Why is NPZ so much faster than JLD in this case?

Hello! First post here so sorry in advance :')

I am doing numerical simulations on a large dataset for a wide range of parameters, and I was trying to save the results of this analysis using the JLD save function. The array was around 12GB when written to disk, but it took JLD more than 2 hours to save it, whereas when using NPZ’s npzwrite function the save took only a couple of minutes. JLD may have even taken longer, but I eventually just canceled the job since it was a ridiculous amount of time. I needed to include missing values in the array since some (the majority of) simulations simply don’t work, and I was also using NaN values to signify another specific point of failure in the array. Is the issue just that the array is of type Union{missing, Float64} and has many NaN values? If so, I am shocked that JLD cannot handle this situation and took so long to save a fairly simple array.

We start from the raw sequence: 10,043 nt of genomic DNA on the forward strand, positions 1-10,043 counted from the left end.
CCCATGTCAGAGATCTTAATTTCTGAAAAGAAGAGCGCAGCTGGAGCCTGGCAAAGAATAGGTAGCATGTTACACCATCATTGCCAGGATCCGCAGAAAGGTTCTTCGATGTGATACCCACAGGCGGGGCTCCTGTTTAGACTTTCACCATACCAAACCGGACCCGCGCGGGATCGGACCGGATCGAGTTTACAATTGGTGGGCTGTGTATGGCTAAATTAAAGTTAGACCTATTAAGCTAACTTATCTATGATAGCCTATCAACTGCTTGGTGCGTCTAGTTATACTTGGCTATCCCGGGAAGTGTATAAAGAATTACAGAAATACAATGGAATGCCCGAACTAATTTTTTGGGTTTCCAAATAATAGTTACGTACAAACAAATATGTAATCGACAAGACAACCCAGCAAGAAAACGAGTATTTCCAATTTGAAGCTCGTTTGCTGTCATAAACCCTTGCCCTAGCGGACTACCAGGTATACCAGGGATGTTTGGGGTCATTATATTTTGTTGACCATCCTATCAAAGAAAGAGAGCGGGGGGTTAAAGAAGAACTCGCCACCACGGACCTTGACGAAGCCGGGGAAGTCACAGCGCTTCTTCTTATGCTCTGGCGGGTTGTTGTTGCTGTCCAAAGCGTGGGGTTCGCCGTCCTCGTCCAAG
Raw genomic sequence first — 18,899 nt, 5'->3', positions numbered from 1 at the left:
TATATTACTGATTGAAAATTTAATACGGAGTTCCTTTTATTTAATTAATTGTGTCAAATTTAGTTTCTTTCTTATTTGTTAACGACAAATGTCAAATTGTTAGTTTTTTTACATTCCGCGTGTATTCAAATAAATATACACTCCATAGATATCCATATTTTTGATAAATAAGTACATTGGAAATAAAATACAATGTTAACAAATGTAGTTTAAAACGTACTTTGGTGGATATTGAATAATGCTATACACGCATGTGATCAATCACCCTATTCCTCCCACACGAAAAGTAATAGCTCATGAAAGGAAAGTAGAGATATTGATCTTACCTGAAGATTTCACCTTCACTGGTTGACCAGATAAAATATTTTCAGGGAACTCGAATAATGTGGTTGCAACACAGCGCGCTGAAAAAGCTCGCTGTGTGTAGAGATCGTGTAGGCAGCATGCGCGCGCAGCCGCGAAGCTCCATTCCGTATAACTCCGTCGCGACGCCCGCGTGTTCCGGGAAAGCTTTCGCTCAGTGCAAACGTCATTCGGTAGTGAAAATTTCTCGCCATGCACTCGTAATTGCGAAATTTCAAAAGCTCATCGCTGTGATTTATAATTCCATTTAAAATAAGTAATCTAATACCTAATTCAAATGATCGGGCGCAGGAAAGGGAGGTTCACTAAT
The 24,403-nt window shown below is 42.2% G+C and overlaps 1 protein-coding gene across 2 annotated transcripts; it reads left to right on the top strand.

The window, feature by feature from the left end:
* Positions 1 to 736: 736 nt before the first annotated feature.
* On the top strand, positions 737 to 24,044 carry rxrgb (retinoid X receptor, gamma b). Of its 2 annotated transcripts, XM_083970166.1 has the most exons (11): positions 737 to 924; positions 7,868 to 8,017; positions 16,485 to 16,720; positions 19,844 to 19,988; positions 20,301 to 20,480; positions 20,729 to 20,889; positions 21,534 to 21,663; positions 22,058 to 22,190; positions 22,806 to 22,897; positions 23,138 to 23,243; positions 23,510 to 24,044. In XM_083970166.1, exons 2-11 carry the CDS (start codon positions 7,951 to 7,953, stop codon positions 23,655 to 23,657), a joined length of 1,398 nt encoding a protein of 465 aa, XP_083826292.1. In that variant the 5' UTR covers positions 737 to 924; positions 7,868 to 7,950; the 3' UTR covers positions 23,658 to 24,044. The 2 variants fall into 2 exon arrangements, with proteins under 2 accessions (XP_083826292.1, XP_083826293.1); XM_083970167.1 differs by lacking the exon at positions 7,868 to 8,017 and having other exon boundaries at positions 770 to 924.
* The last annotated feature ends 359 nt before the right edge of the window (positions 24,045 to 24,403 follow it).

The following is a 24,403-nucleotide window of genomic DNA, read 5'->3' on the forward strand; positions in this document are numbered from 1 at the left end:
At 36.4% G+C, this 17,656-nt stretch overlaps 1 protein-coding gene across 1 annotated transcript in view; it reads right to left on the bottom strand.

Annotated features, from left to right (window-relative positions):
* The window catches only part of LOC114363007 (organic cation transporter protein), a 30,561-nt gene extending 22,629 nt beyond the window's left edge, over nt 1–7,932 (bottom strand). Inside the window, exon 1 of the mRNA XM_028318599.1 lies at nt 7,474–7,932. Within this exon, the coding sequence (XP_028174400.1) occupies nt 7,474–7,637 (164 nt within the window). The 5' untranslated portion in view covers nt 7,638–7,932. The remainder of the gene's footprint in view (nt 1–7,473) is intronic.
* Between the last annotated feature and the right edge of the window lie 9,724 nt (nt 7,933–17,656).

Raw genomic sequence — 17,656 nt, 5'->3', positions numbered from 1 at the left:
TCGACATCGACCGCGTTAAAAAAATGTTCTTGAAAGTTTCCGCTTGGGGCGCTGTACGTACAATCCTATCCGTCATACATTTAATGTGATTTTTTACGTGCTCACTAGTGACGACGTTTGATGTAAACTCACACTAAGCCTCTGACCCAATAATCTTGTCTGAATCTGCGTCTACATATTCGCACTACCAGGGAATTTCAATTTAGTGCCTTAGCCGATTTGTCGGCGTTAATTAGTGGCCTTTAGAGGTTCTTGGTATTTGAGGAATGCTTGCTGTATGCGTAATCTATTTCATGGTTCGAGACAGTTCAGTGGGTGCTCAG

Thanks in advance! :slight_smile:

I don’t know anything about JLD vs NPZ, but your array should not be of type Union{Missing, Float64}. A NaN is a valid floating point number, so your eltype should just be Float64

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I do need both NaN and missing values separately. The missing values signify that the simulation did not work at all, while the NaN values tell me a specific function (after the simulation) did not work. So, I will eventually go back and try to fix the cases where NaNs arise, but I don’t want to even try to work on the missing values. So, I realize that NaN values count as Float64, but I also need the missing values to be there.

Note that JLD is using HDF5 under the hood. Your answer lies in the underlying representation of the data. I’m not sure what JLD does with a Union{Missing, Float64}.

Another question is if JLD is trying to use compression.